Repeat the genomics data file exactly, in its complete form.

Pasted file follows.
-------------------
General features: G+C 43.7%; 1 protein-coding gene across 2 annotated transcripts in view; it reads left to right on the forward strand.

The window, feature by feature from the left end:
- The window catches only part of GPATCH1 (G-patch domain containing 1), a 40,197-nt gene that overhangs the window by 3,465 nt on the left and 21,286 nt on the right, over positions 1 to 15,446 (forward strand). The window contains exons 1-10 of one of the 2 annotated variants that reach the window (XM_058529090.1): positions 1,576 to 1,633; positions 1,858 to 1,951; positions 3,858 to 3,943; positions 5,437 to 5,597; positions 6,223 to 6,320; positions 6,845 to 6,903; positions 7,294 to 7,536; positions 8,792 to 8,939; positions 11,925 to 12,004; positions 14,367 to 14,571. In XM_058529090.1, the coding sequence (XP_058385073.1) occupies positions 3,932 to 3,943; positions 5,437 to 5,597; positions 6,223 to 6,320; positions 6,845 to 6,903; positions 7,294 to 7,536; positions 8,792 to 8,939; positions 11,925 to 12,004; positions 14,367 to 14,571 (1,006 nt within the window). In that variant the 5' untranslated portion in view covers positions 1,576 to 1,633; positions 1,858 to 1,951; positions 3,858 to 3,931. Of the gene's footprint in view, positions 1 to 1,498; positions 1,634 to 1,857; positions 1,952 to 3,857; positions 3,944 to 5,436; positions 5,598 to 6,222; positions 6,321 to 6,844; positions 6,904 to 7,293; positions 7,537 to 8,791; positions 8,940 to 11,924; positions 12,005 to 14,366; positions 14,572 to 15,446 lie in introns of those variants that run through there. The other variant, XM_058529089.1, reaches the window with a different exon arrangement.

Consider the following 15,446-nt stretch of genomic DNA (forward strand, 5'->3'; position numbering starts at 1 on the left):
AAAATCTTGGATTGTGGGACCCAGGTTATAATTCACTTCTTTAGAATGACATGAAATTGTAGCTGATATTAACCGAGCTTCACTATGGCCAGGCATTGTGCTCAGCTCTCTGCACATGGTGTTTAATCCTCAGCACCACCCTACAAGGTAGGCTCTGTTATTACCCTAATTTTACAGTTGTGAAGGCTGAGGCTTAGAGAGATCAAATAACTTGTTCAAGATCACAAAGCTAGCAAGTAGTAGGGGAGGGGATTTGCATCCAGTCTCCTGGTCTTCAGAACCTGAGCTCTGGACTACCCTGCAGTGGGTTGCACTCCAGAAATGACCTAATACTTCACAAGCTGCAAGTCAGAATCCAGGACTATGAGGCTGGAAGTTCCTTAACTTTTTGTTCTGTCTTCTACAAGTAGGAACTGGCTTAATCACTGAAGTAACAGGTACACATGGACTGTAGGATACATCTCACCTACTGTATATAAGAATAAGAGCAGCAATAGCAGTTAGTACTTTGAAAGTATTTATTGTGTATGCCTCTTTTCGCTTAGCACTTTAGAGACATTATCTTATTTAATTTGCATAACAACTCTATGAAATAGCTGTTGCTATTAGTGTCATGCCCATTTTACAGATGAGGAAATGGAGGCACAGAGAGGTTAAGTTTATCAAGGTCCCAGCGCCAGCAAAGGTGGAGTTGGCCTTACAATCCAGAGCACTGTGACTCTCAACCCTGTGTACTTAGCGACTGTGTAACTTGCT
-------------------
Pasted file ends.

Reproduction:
General features: G+C 43.7%; 1 protein-coding gene across 2 annotated transcripts in view; it reads left to right on the forward strand.

The window, feature by feature from the left end:
- The window catches only part of GPATCH1 (G-patch domain containing 1), a 40,197-nt gene that overhangs the window by 3,465 nt on the left and 21,286 nt on the right, over positions 1 to 15,446 (forward strand). The window contains exons 1-10 of one of the 2 annotated variants that reach the window (XM_058529090.1): positions 1,576 to 1,633; positions 1,858 to 1,951; positions 3,858 to 3,943; positions 5,437 to 5,597; positions 6,223 to 6,320; positions 6,845 to 6,903; positions 7,294 to 7,536; positions 8,792 to 8,939; positions 11,925 to 12,004; positions 14,367 to 14,571. In XM_058529090.1, the coding sequence (XP_058385073.1) occupies positions 3,932 to 3,943; positions 5,437 to 5,597; positions 6,223 to 6,320; positions 6,845 to 6,903; positions 7,294 to 7,536; positions 8,792 to 8,939; positions 11,925 to 12,004; positions 14,367 to 14,571 (1,006 nt within the window). In that variant the 5' untranslated portion in view covers positions 1,576 to 1,633; positions 1,858 to 1,951; positions 3,858 to 3,931. Of the gene's footprint in view, positions 1 to 1,498; positions 1,634 to 1,857; positions 1,952 to 3,857; positions 3,944 to 5,436; positions 5,598 to 6,222; positions 6,321 to 6,844; positions 6,904 to 7,293; positions 7,537 to 8,791; positions 8,940 to 11,924; positions 12,005 to 14,366; positions 14,572 to 15,446 lie in introns of those variants that run through there. The other variant, XM_058529089.1, reaches the window with a different exon arrangement.

Consider the following 15,446-nt stretch of genomic DNA (forward strand, 5'->3'; position numbering starts at 1 on the left):
AAAATCTTGGATTGTGGGACCCAGGTTATAATTCACTTCTTTAGAATGACATGAAATTGTAGCTGATATTAACCGAGCTTCACTATGGCCAGGCATTGTGCTCAGCTCTCTGCACATGGTGTTTAATCCTCAGCACCACCCTACAAGGTAGGCTCTGTTATTACCCTAATTTTACAGTTGTGAAGGCTGAGGCTTAGAGAGATCAAATAACTTGTTCAAGATCACAAAGCTAGCAAGTAGTAGGGGAGGGGATTTGCATCCAGTCTCCTGGTCTTCAGAACCTGAGCTCTGGACTACCCTGCAGTGGGTTGCACTCCAGAAATGACCTAATACTTCACAAGCTGCAAGTCAGAATCCAGGACTATGAGGCTGGAAGTTCCTTAACTTTTTGTTCTGTCTTCTACAAGTAGGAACTGGCTTAATCACTGAAGTAACAGGTACACATGGACTGTAGGATACATCTCACCTACTGTATATAAGAATAAGAGCAGCAATAGCAGTTAGTACTTTGAAAGTATTTATTGTGTATGCCTCTTTTCGCTTAGCACTTTAGAGACATTATCTTATTTAATTTGCATAACAACTCTATGAAATAGCTGTTGCTATTAGTGTCATGCCCATTTTACAGATGAGGAAATGGAGGCACAGAGAGGTTAAGTTTATCAAGGTCCCAGCGCCAGCAAAGGTGGAGTTGGCCTTACAATCCAGAGCACTGTGACTCTCAACCCTGTGTACTTAGCGACTGTGTAACTTGCT